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Canon 332 §2 & Substantial Error: Mazza vs. Feser & The Catholic Monitor would love to see a Dr. Feser vs. Dr. Mazza Debate on Camera

The Catholic Monitor would love for Dr. Edward Feser to have a debate on camera or in his blog with Dr. Edmund Mazza. In the hope of this event we thought it might be fun to look at Dr. Feser's Francis is definitely the pope argument referring to Canon 332 §2 and "the influence of an erroneous theological theory about the papacy" which appears to be his attempt to debate Dr. Mazza from afar:

It is also a non-starter even apart from all that, because there can be no reasonable doubt that Benedict validly resigned.  Canon 332 §2 of the Code of Canon Law tells us:

If it happens that the Roman Pontiff resigns his office, it is required for validity that the resignation is made freely and properly manifested but not that it is accepted by anyone.

Now, Benedict publicly and freely resigned his office, and has publicly reaffirmed that his decision was taken freely, in answer to those who have speculated otherwise.  He has also explicitly acknowledged that there is only one pope and that it is Francis.  His resignation thus clearly meets the criteria for validity set out by canon law.  End of story.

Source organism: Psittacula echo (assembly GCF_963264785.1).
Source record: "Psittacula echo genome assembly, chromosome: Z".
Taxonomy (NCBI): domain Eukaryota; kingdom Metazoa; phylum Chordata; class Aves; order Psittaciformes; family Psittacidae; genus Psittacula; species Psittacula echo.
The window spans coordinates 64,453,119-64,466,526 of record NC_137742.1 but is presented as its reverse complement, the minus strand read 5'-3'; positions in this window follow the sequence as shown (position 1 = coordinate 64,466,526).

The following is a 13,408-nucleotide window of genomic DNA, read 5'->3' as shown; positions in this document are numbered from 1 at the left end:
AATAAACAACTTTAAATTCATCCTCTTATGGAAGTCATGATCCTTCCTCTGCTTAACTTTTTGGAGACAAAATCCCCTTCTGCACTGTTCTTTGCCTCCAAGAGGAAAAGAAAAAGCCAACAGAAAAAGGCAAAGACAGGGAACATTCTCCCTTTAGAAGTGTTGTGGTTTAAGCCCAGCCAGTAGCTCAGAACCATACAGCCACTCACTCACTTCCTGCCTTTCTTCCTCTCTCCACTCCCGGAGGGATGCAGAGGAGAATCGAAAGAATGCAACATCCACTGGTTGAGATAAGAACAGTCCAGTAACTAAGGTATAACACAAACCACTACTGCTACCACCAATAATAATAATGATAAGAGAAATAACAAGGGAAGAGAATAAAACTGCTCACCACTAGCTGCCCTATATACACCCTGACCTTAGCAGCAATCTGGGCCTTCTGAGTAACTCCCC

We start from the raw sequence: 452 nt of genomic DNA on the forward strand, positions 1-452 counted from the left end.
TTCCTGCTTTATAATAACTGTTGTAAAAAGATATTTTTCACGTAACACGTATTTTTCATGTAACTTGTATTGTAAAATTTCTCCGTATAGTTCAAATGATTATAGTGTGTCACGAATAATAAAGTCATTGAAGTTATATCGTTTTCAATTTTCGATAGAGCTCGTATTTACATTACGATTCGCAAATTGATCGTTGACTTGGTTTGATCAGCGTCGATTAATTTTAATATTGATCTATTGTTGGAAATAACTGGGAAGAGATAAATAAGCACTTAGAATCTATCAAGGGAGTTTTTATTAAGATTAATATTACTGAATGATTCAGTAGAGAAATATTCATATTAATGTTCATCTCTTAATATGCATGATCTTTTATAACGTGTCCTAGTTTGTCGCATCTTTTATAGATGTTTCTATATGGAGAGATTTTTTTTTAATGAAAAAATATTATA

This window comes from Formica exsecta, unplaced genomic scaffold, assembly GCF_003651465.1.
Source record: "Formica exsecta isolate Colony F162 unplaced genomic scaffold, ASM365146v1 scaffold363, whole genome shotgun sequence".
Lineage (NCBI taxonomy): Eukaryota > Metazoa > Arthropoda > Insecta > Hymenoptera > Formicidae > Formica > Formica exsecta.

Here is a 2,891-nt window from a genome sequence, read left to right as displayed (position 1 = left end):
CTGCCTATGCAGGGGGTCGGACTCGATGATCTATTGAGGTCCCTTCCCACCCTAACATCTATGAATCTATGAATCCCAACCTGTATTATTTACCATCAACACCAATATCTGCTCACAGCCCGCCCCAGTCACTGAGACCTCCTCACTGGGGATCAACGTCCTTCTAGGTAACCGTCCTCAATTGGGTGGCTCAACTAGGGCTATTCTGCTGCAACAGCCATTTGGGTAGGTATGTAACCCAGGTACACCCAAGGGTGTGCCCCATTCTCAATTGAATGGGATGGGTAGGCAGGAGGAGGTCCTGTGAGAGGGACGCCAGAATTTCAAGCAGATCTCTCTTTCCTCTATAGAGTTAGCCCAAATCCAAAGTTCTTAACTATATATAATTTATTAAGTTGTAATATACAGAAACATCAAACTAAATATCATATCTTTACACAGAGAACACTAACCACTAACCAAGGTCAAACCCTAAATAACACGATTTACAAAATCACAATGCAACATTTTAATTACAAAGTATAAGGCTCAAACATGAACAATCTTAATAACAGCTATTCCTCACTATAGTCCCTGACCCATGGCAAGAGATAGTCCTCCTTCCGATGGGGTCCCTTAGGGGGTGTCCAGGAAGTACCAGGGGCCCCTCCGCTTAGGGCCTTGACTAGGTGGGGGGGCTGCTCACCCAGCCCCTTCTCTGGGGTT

Some have suggested that the resignation cannot have been made freely because, they say, it was done under the influence of an erroneous theory of the papacy, namely the one described by Gänswein.  But this is a non sequitur, as any Catholic should know who is familiar with the conditions for a sin to be mortal – grave matter, full knowledge, and deliberate consent.  My point isn’t that Benedict’s resignation was sinful, but rather that these conditions illustrate the general point that the Church distinguishes acting with full knowledge and acting with deliberate consent or freely.  And canon law makes only the latter, and not the former, a condition for the validity of a papal resignation.  Hence, even if Benedict’s resignation was made under the influence of an erroneous theological theory about the papacy, that would be irrelevant to its having been made freely and thus validly. []